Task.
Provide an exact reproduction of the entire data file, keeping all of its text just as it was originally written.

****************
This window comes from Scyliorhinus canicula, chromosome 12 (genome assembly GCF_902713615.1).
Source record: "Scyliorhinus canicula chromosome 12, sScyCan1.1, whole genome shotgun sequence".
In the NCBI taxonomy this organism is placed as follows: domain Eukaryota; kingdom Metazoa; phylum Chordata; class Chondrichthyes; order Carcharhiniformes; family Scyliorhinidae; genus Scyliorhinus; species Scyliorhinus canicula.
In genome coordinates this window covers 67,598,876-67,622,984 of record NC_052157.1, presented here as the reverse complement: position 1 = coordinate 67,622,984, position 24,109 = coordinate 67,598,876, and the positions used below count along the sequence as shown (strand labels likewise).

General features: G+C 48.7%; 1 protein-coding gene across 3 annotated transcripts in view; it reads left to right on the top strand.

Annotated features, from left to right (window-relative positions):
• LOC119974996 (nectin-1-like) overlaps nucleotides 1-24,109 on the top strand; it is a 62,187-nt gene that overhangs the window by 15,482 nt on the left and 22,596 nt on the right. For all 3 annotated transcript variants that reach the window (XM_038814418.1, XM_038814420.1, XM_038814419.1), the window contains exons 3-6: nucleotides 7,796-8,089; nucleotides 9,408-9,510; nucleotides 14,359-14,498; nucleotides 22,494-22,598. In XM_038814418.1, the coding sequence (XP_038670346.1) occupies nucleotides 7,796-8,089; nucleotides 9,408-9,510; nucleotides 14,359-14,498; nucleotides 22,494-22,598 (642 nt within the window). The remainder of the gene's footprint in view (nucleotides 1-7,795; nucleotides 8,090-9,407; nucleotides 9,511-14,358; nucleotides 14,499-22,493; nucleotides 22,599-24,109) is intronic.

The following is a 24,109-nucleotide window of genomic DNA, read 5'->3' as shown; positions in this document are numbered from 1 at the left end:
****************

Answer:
This window comes from Scyliorhinus canicula, chromosome 12 (genome assembly GCF_902713615.1).
Source record: "Scyliorhinus canicula chromosome 12, sScyCan1.1, whole genome shotgun sequence".
In the NCBI taxonomy this organism is placed as follows: domain Eukaryota; kingdom Metazoa; phylum Chordata; class Chondrichthyes; order Carcharhiniformes; family Scyliorhinidae; genus Scyliorhinus; species Scyliorhinus canicula.
In genome coordinates this window covers 67,598,876-67,622,984 of record NC_052157.1, presented here as the reverse complement: position 1 = coordinate 67,622,984, position 24,109 = coordinate 67,598,876, and the positions used below count along the sequence as shown (strand labels likewise).

General features: G+C 48.7%; 1 protein-coding gene across 3 annotated transcripts in view; it reads left to right on the top strand.

Annotated features, from left to right (window-relative positions):
• LOC119974996 (nectin-1-like) overlaps nucleotides 1-24,109 on the top strand; it is a 62,187-nt gene that overhangs the window by 15,482 nt on the left and 22,596 nt on the right. For all 3 annotated transcript variants that reach the window (XM_038814418.1, XM_038814420.1, XM_038814419.1), the window contains exons 3-6: nucleotides 7,796-8,089; nucleotides 9,408-9,510; nucleotides 14,359-14,498; nucleotides 22,494-22,598. In XM_038814418.1, the coding sequence (XP_038670346.1) occupies nucleotides 7,796-8,089; nucleotides 9,408-9,510; nucleotides 14,359-14,498; nucleotides 22,494-22,598 (642 nt within the window). The remainder of the gene's footprint in view (nucleotides 1-7,795; nucleotides 8,090-9,407; nucleotides 9,511-14,358; nucleotides 14,499-22,493; nucleotides 22,599-24,109) is intronic.

The following is a 24,109-nucleotide window of genomic DNA, read 5'->3' as shown; positions in this document are numbered from 1 at the left end: